Wednesday, 5 June 2013

What does the Bible teach about leadership in the local church? Part 2

Here is part 2.

The structure of leadership in the local church
The biblical structure of church leadership seems to be elders and deacons and then the rest of the church members. We can see this in the way Paul often opens his letters to the churches and we can see it in his instructions to Timothy, and Titus, about the qualifications for elders and deacons. I believe that elder, overseer, shepherd and bishop are interchangeable terms in the NT, so what we call them doesn’t massively matter. How they function is much more important.

It might be worth making a distinction; I would call elders and deacons ‘offices’ and the apostles, prophets, pastors etc as ‘roles’. The only reason I crudely define them is because a prophet could quite easily be an elder or a deacon or any church member for that matter.

In Acts 20 Paul gathers the Ephesian elders together to encourage them, say goodbye and leave some instructions. He doesn’t call the whole church congregation, therefore, we can assume that the elders were to lead and pass on the instruction.

The elders are predominantly responsible for the teaching and direction of the church. In Acts 6 the Apostles need to devote their time to preaching and prayer and so they appoint deacons to meet the needs that have arisen. They then oversee the ministry that will meet the needs and get church members to help out.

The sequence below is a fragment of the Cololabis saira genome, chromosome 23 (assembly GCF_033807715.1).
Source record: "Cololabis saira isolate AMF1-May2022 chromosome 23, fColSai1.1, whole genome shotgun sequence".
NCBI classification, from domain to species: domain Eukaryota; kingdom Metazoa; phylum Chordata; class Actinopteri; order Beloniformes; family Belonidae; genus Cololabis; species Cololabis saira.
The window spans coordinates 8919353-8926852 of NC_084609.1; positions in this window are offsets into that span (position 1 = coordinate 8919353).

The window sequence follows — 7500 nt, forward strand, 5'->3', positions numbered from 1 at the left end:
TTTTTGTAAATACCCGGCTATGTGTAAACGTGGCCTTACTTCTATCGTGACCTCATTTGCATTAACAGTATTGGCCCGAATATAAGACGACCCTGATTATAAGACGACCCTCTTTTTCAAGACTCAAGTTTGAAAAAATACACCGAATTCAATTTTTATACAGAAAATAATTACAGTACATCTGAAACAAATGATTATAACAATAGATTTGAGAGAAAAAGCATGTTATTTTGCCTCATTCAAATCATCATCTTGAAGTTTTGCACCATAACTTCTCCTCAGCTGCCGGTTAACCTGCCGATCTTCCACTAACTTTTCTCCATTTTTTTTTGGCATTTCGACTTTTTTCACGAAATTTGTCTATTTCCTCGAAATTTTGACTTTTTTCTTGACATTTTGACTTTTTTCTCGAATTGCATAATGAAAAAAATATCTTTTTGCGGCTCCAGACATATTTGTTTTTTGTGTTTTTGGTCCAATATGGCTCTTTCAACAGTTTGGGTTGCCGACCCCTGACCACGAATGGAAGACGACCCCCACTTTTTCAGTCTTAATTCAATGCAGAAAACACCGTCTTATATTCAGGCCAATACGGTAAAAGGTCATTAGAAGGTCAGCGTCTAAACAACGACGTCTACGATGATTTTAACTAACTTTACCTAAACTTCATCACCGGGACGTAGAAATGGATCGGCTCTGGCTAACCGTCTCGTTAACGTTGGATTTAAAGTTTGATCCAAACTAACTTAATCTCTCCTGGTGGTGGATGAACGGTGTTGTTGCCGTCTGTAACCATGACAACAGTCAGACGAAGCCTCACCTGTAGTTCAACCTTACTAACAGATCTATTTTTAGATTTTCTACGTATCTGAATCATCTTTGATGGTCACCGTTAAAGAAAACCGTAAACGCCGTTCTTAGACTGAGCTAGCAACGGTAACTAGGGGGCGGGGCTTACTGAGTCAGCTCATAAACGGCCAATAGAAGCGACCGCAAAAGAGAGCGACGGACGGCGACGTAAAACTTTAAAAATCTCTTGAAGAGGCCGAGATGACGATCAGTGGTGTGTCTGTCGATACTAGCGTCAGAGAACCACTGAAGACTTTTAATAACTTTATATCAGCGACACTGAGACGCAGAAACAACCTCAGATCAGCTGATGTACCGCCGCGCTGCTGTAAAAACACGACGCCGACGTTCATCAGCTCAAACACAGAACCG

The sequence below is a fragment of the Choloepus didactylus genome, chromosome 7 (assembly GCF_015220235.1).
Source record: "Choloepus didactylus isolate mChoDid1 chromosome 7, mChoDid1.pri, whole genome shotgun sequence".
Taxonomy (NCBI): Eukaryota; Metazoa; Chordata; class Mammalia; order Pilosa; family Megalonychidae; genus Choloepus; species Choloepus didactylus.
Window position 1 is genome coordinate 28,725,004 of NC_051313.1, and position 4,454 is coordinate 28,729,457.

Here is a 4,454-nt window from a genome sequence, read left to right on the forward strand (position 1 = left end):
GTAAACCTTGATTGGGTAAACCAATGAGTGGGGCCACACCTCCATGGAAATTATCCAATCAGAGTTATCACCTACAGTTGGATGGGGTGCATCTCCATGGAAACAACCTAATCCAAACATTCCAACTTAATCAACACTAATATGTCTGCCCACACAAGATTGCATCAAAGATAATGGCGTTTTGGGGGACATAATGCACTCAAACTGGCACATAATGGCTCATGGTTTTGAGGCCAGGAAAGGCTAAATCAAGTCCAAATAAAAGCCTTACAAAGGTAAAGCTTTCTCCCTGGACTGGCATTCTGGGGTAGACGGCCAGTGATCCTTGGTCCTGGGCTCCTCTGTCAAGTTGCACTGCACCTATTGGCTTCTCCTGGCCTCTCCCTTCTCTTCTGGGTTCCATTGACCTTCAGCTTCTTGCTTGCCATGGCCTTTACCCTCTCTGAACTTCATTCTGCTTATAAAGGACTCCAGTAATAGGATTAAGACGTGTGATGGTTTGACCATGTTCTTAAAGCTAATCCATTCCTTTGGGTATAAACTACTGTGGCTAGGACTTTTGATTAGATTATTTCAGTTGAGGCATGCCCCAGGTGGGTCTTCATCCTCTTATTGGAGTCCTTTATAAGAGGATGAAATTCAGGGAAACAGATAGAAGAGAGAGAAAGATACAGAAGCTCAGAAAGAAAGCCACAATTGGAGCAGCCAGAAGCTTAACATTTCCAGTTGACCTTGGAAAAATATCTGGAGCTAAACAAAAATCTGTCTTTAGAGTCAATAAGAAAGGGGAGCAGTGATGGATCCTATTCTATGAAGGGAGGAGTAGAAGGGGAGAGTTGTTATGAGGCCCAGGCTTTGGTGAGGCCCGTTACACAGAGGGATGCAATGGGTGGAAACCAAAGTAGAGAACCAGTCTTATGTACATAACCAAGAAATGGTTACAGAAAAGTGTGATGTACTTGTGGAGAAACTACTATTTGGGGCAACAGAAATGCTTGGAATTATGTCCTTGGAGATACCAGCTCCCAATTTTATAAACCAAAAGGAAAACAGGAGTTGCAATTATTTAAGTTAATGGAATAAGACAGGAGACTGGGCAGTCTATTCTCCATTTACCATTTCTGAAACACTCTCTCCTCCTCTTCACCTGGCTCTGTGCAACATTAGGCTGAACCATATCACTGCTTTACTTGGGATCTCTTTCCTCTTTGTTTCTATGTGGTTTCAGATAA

When Timothy and Titus appoint elders, they are people who will be overseeing the spiritual well-being of the church in terms of doctrine and teaching.
Practically there needs to be accountability. Ultimately, the elders are accountable to Jesus for how they shepherd His church, and they will be judged accordingly. But, on the ground week by week, elders need to be mutually accountable, watching their own lives and doctrine closely, as well as each other’s.
Deacons should also be accountable to the elders for the leading and serving that they do. Deacons will have a level of autonomy, it is no good if the elders micro-manage, but the buck will stop with the elders if something goes pear-shaped.

How frequently elder teams and deacon teams meet will vary from church to church and context to context. I would think that they need to be regular and it would be helpful if deacons fed back information and updates to elders so that they can oversee the church well. If teams are small then they could all meet together as times, but as churches, and therefore these teams grow, that will become practically impossible.

The qualifications of leaders (elders and deacons)
There are two main places for the qualifications of elders (1 Tim and Titus) and the lists are almost identical. 1 Timothy 2 is slightly fuller so let’s take it and see what the essence of it is, and then what those things may look like practically today.

The list covers relationship with God, family, self and the community at large. The whole list, except for ‘the ability to teach’ which we will come to later, is a list relating to character. Being an elder is not about having a particular personality type, a wonderful array of skills and not even necessarily about gifting, but it is about character, Christ-likeness.

If a man desires to be an elder, he desires a “noble task”. Those being considered for church eldership need to have proven themselves in their relationships (as mentioned above). Being an elder is not a small task, or one to be taken lightly, but a serious commitment to love and leading the Lord’s people.